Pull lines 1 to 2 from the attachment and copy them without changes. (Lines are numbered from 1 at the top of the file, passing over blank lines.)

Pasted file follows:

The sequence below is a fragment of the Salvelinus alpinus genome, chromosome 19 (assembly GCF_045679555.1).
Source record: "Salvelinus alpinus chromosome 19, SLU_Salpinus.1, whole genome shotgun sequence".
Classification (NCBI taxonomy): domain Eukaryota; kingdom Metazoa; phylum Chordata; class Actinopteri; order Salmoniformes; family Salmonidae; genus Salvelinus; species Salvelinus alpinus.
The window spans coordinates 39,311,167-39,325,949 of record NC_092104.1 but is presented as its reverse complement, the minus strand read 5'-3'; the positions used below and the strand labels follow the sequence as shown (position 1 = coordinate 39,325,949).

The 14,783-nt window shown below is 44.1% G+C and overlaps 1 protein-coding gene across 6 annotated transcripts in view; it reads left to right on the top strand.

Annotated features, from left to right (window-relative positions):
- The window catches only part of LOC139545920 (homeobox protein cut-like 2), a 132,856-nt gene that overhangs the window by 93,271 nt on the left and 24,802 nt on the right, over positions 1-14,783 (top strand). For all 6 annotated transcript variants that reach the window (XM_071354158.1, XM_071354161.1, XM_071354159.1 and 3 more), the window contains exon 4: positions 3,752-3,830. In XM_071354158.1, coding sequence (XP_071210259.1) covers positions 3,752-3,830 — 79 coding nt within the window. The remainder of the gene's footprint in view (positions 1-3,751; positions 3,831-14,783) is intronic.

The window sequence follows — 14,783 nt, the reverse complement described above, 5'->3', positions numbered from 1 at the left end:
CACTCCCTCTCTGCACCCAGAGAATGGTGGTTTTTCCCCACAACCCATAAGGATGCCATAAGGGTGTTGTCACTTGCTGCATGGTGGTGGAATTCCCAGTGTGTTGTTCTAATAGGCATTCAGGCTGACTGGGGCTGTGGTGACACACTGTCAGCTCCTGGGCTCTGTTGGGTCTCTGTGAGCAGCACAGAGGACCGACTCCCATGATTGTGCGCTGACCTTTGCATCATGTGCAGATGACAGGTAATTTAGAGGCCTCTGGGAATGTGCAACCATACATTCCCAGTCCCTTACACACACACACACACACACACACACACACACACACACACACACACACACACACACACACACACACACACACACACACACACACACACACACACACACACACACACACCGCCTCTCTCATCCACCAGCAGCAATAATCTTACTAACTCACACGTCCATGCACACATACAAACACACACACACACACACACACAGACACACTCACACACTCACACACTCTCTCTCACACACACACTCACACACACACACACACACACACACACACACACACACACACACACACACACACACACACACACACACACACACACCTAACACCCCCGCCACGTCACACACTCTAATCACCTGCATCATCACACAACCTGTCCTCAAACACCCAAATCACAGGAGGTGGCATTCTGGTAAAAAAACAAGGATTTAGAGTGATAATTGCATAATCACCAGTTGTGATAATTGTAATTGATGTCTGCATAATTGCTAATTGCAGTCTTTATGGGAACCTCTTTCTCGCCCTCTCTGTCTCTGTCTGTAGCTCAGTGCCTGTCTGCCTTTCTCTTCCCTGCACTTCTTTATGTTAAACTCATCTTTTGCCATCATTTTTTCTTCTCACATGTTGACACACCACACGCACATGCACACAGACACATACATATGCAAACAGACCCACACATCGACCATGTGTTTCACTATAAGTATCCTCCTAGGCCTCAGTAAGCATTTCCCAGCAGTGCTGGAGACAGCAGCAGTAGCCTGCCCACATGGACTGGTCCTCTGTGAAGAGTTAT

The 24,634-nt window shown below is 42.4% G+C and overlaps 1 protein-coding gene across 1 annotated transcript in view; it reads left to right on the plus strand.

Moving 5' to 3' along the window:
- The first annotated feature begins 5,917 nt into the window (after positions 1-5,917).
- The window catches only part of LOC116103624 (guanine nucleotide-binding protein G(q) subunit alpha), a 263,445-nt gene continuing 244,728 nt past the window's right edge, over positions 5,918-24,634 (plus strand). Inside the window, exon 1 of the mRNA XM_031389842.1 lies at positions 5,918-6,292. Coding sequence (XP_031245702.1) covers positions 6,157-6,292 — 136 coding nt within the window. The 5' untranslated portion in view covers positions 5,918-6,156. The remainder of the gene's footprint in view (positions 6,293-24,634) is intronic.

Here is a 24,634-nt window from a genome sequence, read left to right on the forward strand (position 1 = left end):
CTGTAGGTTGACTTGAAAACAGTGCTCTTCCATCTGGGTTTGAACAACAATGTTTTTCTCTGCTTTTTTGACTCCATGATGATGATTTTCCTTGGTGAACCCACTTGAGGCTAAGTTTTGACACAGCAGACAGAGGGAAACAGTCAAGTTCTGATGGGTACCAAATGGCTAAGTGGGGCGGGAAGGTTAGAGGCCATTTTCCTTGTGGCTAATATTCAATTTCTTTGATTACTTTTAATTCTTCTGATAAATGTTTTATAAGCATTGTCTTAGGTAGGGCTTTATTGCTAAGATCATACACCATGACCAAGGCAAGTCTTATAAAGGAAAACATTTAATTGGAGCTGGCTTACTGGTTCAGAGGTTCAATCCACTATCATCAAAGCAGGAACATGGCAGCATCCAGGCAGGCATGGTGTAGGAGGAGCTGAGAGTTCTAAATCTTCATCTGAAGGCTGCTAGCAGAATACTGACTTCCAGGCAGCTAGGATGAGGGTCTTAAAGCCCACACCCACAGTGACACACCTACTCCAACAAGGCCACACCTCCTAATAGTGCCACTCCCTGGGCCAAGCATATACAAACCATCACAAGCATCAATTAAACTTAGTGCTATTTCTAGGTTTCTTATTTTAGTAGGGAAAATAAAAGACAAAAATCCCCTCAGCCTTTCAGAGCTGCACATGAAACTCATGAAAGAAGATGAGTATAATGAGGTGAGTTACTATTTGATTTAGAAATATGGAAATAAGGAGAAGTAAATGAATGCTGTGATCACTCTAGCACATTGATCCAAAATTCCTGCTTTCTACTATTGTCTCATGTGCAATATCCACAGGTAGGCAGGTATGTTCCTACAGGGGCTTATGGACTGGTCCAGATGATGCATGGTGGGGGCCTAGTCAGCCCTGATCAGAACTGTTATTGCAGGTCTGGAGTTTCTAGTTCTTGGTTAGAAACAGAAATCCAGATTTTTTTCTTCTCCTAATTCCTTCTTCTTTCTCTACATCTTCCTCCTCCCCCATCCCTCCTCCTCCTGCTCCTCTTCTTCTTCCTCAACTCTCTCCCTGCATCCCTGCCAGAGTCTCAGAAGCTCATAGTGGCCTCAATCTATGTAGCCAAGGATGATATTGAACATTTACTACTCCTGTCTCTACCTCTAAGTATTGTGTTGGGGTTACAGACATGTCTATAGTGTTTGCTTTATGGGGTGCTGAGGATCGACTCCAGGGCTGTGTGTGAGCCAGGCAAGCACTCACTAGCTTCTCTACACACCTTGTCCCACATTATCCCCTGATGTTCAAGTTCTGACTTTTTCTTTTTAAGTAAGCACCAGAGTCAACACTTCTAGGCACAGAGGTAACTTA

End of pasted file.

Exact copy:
The sequence below is a fragment of the Salvelinus alpinus genome, chromosome 19 (assembly GCF_045679555.1).
Source record: "Salvelinus alpinus chromosome 19, SLU_Salpinus.1, whole genome shotgun sequence".